• Rule of Symbolism: Everything in the first movie. Even the pets (the loyal Carolina likes dogs, the intelligent Caterina likes cats, and the goose befriended by Fantaghirò is sacred to Juno, queen of the gods) and the clothing (the King and Fantaghirò, his future heir, both dress in the same tonality of blue).
  • Sacrificed Basic Skill for Awesome Training: Lampshaded in the fourth movie: thanks to his training in dark magic Tarabas doesn't even know the difference between friendship and love.
  • Squishy Wizard: Tarabas has some trouble fighting after renouncing Black Magic. Fantaghirò exaggerates it a bit, though, as he somehow managed to learn a bit of swordfighting in-between movies.
  • Stalker with a Crush: Played with. Tarabas tries to find out who Fantaghirò is and accidentally ends up accompanying her and Smeralda for a while. In about a day, it's Love at First Sight for him - but in an inversion, he doesn't want to know her name or see her ever again, partly due to What Is This Thing You Call "Love"? and knowing that the sentiment won't be returned.
  • Stay in the Kitchen: The King's disappointment worsens when Fantaghirò grows up refusing to be meek and obedient as all women in his kingdom are expected to be.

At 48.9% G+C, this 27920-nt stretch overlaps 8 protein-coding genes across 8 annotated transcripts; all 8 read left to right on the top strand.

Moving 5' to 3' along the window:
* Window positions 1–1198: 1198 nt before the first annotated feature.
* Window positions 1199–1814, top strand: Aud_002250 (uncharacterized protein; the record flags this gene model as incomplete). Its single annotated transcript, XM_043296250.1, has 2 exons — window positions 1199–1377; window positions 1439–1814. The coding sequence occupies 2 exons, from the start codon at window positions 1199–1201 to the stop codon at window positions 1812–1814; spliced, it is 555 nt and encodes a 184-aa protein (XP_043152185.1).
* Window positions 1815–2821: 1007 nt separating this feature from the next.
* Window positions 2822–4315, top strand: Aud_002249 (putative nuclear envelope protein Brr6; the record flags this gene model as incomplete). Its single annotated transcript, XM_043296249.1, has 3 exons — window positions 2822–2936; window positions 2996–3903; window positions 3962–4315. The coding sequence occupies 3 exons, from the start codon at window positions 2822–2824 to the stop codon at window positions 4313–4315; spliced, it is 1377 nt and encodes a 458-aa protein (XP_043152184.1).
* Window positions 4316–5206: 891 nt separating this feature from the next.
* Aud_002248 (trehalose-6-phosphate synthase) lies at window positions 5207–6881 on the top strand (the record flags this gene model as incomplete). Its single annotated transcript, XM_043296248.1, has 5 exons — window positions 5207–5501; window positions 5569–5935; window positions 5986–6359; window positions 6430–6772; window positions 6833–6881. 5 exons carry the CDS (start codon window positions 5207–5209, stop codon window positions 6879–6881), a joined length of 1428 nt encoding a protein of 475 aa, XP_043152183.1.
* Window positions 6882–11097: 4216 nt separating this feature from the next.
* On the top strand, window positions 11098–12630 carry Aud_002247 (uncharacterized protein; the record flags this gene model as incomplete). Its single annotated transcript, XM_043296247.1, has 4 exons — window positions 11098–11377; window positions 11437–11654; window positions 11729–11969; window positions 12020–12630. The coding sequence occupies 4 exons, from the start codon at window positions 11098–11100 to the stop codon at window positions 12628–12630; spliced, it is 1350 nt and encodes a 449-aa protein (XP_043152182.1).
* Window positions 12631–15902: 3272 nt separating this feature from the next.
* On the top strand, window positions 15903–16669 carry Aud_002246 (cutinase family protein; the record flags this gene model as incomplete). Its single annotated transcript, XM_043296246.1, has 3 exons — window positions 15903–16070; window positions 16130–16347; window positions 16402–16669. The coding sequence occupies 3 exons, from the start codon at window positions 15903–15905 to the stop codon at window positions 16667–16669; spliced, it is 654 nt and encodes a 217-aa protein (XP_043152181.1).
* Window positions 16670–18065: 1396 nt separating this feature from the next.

• Sweet Polly Oliver:
    • The three princesses in the first film, who are going to war as "knights" disguised in full armours. (Luckily, Caterina and Carolina think this is a drag and go home soon - going against Ivaldo and Cataldo probably would have ended as Curb-Stomp Battle at best and One-Hit Kill at worst.)
    • Fantaghirò continues this in later films, wearing short hair and men's outfits. She's often mistaken for a guy. Surprisingly, children can tell her gender better than adults.
  • Talking Animal: They all can, and stones, flowers or food can be very chatty as well.
  • Villain Decay: The Black Witch. Because she does help Fantaghirò in the third film, albeit reluctantly, her evil powers are weakened. In the fourth and fifth films, she constantly tries to get back at Fantaghirò so she can be all-powerful again.
  • Weaksauce Weakness: Tarabas' warriors are completely useless when they get wet.